with his squad and fought heroically with it until
killed. Next of kin, J. W. Hunter, father, 205 North
Clarkson Street, Charlotte, N. C.
HUNTER, ROBERT L Sergeant
Deceased. Company A, 115th Infantry. For
extraordinary heroism in action near Verdun,
France, October 24, 1918. Disregarding his own
danger and encouraging his men by word and ac-
tion, Sergeant Hunter led his platoon in an attack
upon a machine-gun nest and was instantly killed.
His men, inspired by his heroism, continued the at-
tack and captured the machine-gun nest. Next of
kin, Mrs. Joseph M. Hunter, 818 Appleton Street,
HUNTLEY, JOSEPH R Private
Company I, 104th Infantry. For extraordinary
heroism in action east of Belleau, France, July 21,
1918. Under the leadership of an officer he and
Private Charles E. Richardson charged a machine-
gun nest, captured two guns, and killed or captured
12 men. Home address, Mrs. D. Sullivan, guard-
ian, 101 Baldwin Street, Winchester, Mass.
HUNTON, ORAMELL E. . Private (First Class)
Deceased. U. S. Ambulance Service. For ex-
traordinary heroism in action northwest of Som-
mepy, St. Etienne, France, October 4, 1918. Pri-
vate Hunton showed conspicuous courage and de-
votion to duty in evacuating the wounded under the
most trying conditions. He made repeated trips
in plain view of enemy observers over roads under
continuous shell fire. He was killed by a shell frag-
ment while standing beside his car at an advanced
post. Next of kin, Mrs. E. Barber, 251 High Street,
HUPMAN, LOCKERN .... Sergeant
Company L, 6th Infantry. For extraordinary
heroism in action at Frapelle, France, August 17,
1918. After his platoon commander had fallen he
took command of his platoon and led it to its ob-
jective through a heavy enemy barrage, although
himself twice wounded. Home address, Nathaniel
Hupman, brother, 421 Steinway Avenue, Long
Island City, N. Y.
HURDLE, WILLIAM G Private
Machine Gun Company No. 3, 370th Infantry.
For extraordinary heroism in action near Ferme la
Folie, France, September 30, 1918. While under
heavy enemy fire Private Hurdle volunteered and
accompanied by another soldier, rescued a wounded
comrade from an exposed position. He also per-
formed valuable service as liaison agent, and under
very heavy fire succeeded in cases where others had
failed. Home address, William B. Hurdle, father,
Box 74, Drivers, Va.
HURLEY, FRANCIS E Corporal
Company E, 101st Infantry. He took part in a
daring raid into the enemy's lines in the region of
Grand Pont-Moulin Rouge on the night of February
28, 1918. He showed great valor and fearlessness,
and particularly distinguished himself by leading
the patrol into a German dugout, whose occupants
had refused to surrender, and from which 16 pris-
oners were taken. Home address, D. A. Hurley,
father, 168 Lebanon Street, Maiden, Mass.
HURLEY, PAUL THOMAS . . . Private
Company H, 5th Regiment, U. S. M. C. For
extraordinary heroism in action near Vierzy,
France, July 19, 1918. He displayed exceptional
bravery in charging three machine-guns with the
aid of a small detachment of his comrades, killing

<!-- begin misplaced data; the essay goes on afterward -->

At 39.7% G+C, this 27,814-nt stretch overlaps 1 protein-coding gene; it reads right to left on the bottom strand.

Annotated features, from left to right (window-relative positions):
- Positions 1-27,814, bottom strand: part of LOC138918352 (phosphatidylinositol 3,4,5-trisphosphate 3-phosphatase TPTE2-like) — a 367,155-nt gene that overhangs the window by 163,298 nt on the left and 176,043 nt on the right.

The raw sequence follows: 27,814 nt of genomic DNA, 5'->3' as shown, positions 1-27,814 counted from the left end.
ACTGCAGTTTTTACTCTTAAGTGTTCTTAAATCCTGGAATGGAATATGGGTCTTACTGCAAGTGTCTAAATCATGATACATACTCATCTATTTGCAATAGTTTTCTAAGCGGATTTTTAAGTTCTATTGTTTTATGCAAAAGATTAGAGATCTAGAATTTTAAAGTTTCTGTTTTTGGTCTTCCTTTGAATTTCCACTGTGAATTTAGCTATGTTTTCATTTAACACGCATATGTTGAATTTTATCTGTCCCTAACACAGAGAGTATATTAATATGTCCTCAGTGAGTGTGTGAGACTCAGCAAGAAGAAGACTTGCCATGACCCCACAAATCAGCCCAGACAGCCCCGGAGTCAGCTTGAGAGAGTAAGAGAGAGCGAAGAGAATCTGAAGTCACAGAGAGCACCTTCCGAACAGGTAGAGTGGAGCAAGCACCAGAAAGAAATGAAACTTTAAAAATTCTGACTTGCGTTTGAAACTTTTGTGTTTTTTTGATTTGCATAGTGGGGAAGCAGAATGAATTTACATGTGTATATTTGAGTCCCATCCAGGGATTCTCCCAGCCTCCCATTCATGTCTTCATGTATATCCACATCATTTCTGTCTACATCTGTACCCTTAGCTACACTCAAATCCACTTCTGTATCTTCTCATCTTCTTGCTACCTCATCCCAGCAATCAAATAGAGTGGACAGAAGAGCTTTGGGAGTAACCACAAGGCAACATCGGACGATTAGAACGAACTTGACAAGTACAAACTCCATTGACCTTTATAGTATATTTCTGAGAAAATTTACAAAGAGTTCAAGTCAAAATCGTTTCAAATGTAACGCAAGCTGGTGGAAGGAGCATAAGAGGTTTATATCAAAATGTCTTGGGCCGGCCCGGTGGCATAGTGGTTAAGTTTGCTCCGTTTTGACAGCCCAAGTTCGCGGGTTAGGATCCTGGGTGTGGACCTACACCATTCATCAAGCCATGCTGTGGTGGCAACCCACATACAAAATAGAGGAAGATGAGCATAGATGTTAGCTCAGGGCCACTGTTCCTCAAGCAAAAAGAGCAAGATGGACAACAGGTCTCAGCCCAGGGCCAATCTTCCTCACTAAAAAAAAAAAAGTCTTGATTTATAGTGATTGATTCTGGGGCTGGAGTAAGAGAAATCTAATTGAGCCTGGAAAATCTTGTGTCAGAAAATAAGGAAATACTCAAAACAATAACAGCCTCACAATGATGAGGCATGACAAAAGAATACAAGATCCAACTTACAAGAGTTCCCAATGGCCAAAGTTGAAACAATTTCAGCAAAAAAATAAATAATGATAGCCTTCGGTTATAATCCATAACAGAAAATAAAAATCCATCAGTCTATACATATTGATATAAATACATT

the crews and capturing the guns, which were im-
mediately turned on the Germans, thereby opening
the line for the advance of his company, which had
been held up by the enemy's fire. Home address,
Joseph W. Hurley, 21 Crickett Street, Ardmore, Pa.
HURLEY, PHILIP H. . . First Lieutenant
Infantry, U. S. Reserve, attached to 83d Com-
pany, 6th Regiment, U. S. M. C. In the Bois de
Belleau, France, on June 6, 1918, he displayed
coolness, judgment, and utter fearlessness, in lead-
ing his platoon to its objective under heavy fire.
Home address, Mrs. Christine Hurley, wife, Mil-
HURST, WILLIAM E. . Private (First Class)
Company G, 126th Infantry. For extraordinary
heroism in action near Juvigny, France, August
27, 1918. Upon being sent with a message under
heavy machine-gun fire to a platoon commander,
Private Hurst found the latter lying wounded.
Unassisted, he carried the officer to a shell hole,
bound up his wound, and returned to his company
commander with important information. Home
address, Samuel L. Hurst, brother, 204 PUgrim
Avenue, Highland Park, Mich.
HUSBANDS, WILLIAM D. . . . Private
Company K, 38th Infantry- For extraordinary
heroism in action near Fismes, France, August 10,
1918. Private Husbands, with one other soldier,
volunteered and went to the rescue of a wounded
man from another regiment and returned through
heavy machine-gun and shell fire, bringing the
wounded man to his own trench. Home address,
Mrs. Hattie Husbands, mother. Route 2, Arka-
HUSSEY, JOHN Sergeant
Deceased. Company I, 325th Infantry. For
extraordinary heroism in action near St. Juvin,
France, October 16, 1918. After his platoon leader
had become a casualty, he led his platoon forward
with great bravery, under intense direct fire from a
machine-gun nest, being killed while in the attack.
Next of kin, Nellie Hussey, aunt, 508 Hampden
Street, Holyoke, Mass.
HUSTED, CHESTER S Private
Deceased. Company D, 6th Machine Gun Bat-
talion, U. S. M. C. For extraordinary heroism in
action near Blanc Mont, France, October 5, 1918.
Displaying great courage and disregard for his own
safety, Private Husted volunteered to carry an
important message through a heavy machine-gun
barrage, losing his life in attempting to carry out
this mission. Next of kin, Mrs. E. M. Husted,
mother, 611 East Eighth Street, Corona, Calif.
HUTCHCRAFT, REUBEN B. . . Captain
Deceased. 166th Infantry. For extraordinary
heroism in action near Sedan, France, November 7,
1918. Captain Hutchcraft personally took com-
mand of a platoon of his company which was de-
signated as- advance guard and led his patrol to the
most advanced point reached by any of our troops
during the engagement. He was killed while mak-
ing reconnaissance within 30 yards of enemy ma-
chine guns. Next of kin, Mrs. Reuben B. Hutch-
craft, mother, Paris, Ky.
HUTH, ALBERT A Corporal
Deceased. Company H, 319th Infantry. For
extraordinary heroism in action near Immecourt,
France, November 1, 1918. Corporal Huth volun-